10/6/2023 – We got a “win-win” result in immigration court today. Previously the primary attorney on the case submitted a request for prosecutorial discretion to the US government attorney. After several months and more than one court hearing, the US attorney finally agreed to dismiss the case under its authority to grant prosecutorial discretion.
Prosecutorial discretion is sometimes the best result one can hope for in a case, especially if the alien is unlikely to win their case in court. When the government agrees to the request or offers to close a case pursuant to prosecutorial discretion, it means that they will close the immigration case against the alien and stop the deportation proceedings against them. The dismissal is “without prejudice” to the government, so technically they can reinstitute proceedings against the alien at a later time, but that could be in the distant future (or not-so-distant if there is a reason to re-open). The alien does not get any immigration benefits from the dismissal; however, they will not have to keep fighting their case in court (and possibly lose). Many times, closing the immigration case gives the alien time to take advantage of other means of getting legal status. Other times, the government agrees to close the case precisely because the alien has qualified for some other relief, such as having an approved I-130, which, under the right circumstances, can lead to an adjustment of status with USCIS.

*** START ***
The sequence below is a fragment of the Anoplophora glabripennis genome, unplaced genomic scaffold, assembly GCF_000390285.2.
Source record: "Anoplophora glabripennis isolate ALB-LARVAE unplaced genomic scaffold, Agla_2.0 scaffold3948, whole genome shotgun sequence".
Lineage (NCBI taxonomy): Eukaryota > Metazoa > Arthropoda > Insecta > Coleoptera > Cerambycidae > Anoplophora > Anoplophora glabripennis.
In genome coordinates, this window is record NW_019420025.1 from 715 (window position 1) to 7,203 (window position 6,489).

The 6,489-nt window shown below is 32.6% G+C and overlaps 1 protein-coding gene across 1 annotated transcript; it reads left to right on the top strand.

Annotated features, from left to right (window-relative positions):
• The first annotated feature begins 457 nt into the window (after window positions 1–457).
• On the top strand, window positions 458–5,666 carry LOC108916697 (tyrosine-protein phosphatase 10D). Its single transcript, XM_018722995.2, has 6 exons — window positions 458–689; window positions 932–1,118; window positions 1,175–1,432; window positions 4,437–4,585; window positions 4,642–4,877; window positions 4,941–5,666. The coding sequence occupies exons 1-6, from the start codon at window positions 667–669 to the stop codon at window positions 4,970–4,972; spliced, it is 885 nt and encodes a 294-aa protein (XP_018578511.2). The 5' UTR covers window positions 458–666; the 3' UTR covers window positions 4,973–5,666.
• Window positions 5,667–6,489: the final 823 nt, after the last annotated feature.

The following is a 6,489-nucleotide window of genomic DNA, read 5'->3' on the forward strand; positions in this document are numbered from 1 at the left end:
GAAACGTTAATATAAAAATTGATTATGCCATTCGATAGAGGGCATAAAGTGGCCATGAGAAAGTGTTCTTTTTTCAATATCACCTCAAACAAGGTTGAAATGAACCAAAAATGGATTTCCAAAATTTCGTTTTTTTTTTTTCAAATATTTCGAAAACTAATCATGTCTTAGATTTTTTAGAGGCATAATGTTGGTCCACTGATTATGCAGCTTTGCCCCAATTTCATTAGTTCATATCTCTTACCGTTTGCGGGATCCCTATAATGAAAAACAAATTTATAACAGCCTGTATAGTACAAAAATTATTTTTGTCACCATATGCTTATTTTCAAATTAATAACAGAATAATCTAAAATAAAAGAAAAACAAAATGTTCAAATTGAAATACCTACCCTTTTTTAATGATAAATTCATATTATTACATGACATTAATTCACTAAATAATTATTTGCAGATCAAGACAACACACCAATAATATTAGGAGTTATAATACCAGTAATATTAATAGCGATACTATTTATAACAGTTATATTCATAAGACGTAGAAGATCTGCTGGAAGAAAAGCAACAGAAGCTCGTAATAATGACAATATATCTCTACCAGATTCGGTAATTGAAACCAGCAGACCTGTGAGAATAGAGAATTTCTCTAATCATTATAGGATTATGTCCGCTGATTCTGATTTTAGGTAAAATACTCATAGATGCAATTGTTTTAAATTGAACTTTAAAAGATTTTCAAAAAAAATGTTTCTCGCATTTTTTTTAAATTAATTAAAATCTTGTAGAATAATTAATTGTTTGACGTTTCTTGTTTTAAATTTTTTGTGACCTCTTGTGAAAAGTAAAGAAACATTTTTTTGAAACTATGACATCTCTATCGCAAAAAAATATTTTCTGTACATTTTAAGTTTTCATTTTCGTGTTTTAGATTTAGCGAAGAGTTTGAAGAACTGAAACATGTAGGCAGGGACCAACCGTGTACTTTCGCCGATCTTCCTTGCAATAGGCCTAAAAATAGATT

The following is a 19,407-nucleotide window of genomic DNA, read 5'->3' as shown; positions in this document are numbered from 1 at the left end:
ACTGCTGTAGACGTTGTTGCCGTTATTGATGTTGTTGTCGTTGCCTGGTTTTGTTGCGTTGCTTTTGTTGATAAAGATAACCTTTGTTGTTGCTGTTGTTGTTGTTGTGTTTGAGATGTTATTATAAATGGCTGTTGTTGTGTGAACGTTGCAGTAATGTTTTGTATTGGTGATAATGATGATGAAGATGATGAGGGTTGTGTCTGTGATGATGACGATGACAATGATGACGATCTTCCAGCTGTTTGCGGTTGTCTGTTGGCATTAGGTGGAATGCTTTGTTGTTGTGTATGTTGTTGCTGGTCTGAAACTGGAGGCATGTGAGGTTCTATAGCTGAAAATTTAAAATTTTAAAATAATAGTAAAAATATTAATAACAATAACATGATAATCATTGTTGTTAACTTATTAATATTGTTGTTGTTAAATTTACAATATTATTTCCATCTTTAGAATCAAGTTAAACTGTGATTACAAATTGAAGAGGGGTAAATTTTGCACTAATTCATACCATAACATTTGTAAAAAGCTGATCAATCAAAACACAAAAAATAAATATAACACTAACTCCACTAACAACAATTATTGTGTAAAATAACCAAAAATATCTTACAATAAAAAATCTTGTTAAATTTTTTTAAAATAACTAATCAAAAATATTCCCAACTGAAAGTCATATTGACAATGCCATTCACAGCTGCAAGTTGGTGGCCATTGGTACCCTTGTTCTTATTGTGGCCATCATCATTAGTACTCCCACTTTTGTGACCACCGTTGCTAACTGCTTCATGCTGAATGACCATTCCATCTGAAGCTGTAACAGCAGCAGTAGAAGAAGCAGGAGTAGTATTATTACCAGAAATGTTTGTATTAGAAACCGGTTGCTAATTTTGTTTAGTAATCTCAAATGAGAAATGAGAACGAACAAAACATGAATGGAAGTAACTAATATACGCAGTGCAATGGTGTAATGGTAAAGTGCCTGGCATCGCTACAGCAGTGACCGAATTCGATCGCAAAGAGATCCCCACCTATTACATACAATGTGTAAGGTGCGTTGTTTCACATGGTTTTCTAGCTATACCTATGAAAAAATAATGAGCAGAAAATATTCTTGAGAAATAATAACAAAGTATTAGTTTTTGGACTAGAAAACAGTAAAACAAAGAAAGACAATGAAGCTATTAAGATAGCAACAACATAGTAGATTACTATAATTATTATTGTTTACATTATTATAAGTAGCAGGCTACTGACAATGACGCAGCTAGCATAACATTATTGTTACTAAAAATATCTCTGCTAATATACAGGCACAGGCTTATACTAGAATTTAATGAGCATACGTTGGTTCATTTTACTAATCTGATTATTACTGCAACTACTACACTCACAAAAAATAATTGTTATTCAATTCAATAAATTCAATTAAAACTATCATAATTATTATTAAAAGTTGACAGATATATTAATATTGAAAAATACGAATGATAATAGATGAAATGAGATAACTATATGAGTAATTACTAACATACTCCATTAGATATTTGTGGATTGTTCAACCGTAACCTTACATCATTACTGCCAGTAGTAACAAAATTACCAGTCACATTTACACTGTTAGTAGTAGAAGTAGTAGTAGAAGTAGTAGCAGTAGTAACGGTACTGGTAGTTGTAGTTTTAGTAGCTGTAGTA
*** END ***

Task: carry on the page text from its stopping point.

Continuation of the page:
Lastly, this option for prosecutorial discretion occurs frequently with cases involving unaccompanied alien children who apply for asylum under the TVPRA or an alien child who applies for and receives Special Immigrant Juvenile Status (SIJS) through state court proceedings and the USCIS (the I-360 special immigrant visa).
If you or anyone you know has an immigration court case and is an unaccompanied minor or a minor who may be eligible for SIJS (Special Immigrant Juvenile Status), please call my office to see if you qualify for these forms of relief.